Oversight - challenging times ahead 

The oversight role in insurance firms has been put into the spotlight with the introduction of SMCR and by market studies like that for retail GI pricing. Looming up fast is the impact of supervisory technologies. That's why knowledge of the ethics issues associated with insurance can go a long way to managing this big picture. 

Choose from one of these 'ethics and oversight' themes. If you just want to browse, click here, or use the search box below.  


Digital technologies are transforming not just insurers, but supervisors as well. No wonder Chris Woolard felt confident enough to tell the UK Treasury committee in February 2019 that the FCA has “the resources and expertise to pick inside those insurance models”. It is a bold statement backed up by a strong team of data scientists. And the implications for oversight of insurance firms are profound.   

Find out what the ethical issues are...

Why supervisory technology will revolutionise insurance (link)

How good are your firm’s algorithms? Can you prove it? (link)

Could algorithms make insurance firms ungovernable? (link)

Why data is the key regulatory challenge in financial services (link)

Can insurance delivered over the blockchain be labelled trustless? (link)

ethics big data insurance 11 principles

Click on the guide cover to download it

Client Case Study

The increased use of digital technologies by regulators is set to transform accountability and oversight across financial markets. And with the UK regulator seen as a leading innovator in this field, this client wanted to understand the implications for its business.

Drawing on my own research and information in the public domain, I provided them with a detailed picture of present and near future developments, how best they might prepare and respond, and the advantages that could flow from all this. The result was a firm with a new mindset about engaging with regulators. 


Expectations around accountability are rising, and accountability itself is becoming more complex. Running through both of those patterns are ethical issues like fairness, privacy and integrity. What is important therefore is for people in oversight roles to understand the ethics of all this like never before, to recognise what matters and what can be done about it. 

Client Case Study...

One of the challenges that people in oversight roles face is staying on top of the less tangible issues circulating around a firm. Ethics is invariably one of them. Is what you’re seeing representative of the ethical issues that the business is facing? Are there things on the horizon that we need to start looking at?

I’ve worked with a number of committees helping them to see ‘the wood for the trees’ on ethics, as well as the ethical implications of emerging trends. This is all about being a critical friend, providing constructive insight, guidance and challenge.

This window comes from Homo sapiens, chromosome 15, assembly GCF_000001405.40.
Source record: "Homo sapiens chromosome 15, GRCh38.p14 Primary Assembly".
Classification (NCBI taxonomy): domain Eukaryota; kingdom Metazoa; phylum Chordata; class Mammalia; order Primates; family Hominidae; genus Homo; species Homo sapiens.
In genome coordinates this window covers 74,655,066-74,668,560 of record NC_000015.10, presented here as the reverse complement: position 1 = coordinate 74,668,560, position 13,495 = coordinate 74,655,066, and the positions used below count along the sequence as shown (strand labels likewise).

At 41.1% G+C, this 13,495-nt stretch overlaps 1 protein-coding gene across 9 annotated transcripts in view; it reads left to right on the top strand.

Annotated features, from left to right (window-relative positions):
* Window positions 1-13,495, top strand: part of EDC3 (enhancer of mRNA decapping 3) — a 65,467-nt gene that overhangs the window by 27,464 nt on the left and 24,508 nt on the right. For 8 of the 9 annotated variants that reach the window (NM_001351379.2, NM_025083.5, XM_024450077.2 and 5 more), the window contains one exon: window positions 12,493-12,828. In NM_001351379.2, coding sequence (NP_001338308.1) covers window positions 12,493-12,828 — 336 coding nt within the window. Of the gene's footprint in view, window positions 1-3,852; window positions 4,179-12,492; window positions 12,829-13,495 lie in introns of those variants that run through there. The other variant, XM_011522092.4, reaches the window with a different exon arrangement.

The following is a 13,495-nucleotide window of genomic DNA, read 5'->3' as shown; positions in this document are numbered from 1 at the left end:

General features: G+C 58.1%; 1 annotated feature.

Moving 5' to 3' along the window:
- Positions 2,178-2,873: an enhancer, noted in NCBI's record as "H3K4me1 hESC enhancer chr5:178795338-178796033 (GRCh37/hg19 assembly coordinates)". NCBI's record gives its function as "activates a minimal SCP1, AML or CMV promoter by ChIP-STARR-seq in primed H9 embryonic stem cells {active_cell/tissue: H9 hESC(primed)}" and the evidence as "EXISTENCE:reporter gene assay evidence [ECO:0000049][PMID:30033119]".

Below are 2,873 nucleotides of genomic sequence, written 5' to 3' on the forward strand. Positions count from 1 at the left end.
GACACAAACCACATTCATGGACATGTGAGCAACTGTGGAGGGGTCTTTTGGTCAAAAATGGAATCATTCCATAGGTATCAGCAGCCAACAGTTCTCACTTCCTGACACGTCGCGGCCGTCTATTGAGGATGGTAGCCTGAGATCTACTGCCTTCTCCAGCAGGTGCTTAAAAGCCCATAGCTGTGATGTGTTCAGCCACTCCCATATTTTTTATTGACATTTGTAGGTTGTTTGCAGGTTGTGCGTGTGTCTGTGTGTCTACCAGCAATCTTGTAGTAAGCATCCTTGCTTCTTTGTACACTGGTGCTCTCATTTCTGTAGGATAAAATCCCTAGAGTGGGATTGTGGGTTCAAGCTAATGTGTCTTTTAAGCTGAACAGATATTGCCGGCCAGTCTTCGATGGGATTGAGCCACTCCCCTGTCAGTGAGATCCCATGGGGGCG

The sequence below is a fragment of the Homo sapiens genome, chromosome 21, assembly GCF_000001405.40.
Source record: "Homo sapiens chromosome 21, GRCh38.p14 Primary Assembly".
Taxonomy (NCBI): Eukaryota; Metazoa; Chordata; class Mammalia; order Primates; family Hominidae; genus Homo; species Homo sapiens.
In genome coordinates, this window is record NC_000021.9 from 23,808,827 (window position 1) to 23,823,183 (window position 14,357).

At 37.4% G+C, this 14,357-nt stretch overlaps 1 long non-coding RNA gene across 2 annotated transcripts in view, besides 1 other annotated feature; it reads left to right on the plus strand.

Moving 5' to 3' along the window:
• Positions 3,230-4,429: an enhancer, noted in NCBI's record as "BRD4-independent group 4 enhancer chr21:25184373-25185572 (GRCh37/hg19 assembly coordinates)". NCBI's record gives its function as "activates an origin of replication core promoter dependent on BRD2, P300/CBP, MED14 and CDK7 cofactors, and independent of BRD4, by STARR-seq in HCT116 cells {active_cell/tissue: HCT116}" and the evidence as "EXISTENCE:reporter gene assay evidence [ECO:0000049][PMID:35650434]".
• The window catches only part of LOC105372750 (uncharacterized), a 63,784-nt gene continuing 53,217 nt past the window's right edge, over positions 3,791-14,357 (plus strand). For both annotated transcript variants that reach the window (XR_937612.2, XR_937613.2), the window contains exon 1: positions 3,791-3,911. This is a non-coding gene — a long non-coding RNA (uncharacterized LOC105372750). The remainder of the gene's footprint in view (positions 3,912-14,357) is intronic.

Find out what the ethical issues are...

The big ethical challenges facing insurers in 2020 (link)

The three lines of defence model is not working for insurers (link)

Behavioural fairness is a serious risk to the future of insurance (link)

Insurers must prepare for big changes around genetic testing (link)

The final pricing report is about so much more than loyalty penalties (link)

The Great Accountability Challenge facing Insurance Leaders (link)

How good are your current ethics measures?

measuring ethics

Assessing Integrity

"What's the point of assessing integrity" is a question put to me on occasion. And it's a question worth raising, for on its own, assessing integrity achieves little. What matters is the problem that needs addressing and the solution to which is bound up with questions of integrity. Find the problem, identify the solution and align your assessments of integrity with the practicalities of delivering better decisions and better outcomes. So the real question for people in oversight roles is actually "what better decisions are our people making' as a result of all this assessments.  

Find out what the ethical issues are...

Assessing Integrity in Good People (link)

Don’t take the wrong approach to ethics training and integrity assessments (link)

Why ethics training has to be a big priority for insurance people (link)

Click here to read more about learning about ethics.

And click here for courses I've designed to help insurance firms deliver this.

How good are you? Find out with this guide...

ethical dilemmas

Client Case Study...

Firms often have an assortment of assessment material relating to ethics and integrity, built up over the years in response to various needs. This client asked me to look at their existing material.

What we found was patchy – it was good in parts, but also out of date and incomplete in other parts. The project then looked at what the firm needed going forward, and at how that could then be better integrated in the learning management systems. The parts were now starting to add up to something, and just as importantly, mean something to the people the assessments were designed for.   

Codes of Ethics  

Codes of ethics have often been seen as one of those 'nice to have' things, assembled with interest and then largely forgotten about. That's no longer an option - the regulator's emphasise on knowing your firm's purpose and delivering it through key statements and processes has renewed interest in codes of ethics that actually do something. This is where you can find out how good you firm's code is and what you can do about it.

Read this detailed study of the codes of ten leading UK insurers...

codes of ethics

Click on the Guide cover to download it

Some of the Insight I provide to Clients...

What’s the point of having a code of ethics? So many insurance firms have them, but it’s clear from working with insurers over the years that some have struggled to address that question, beyond ‘every firm needs one’. And unless it’s addressed, many codes of ethics will just gather dust while the business marches on. The review to the left found some startling levels of neglect.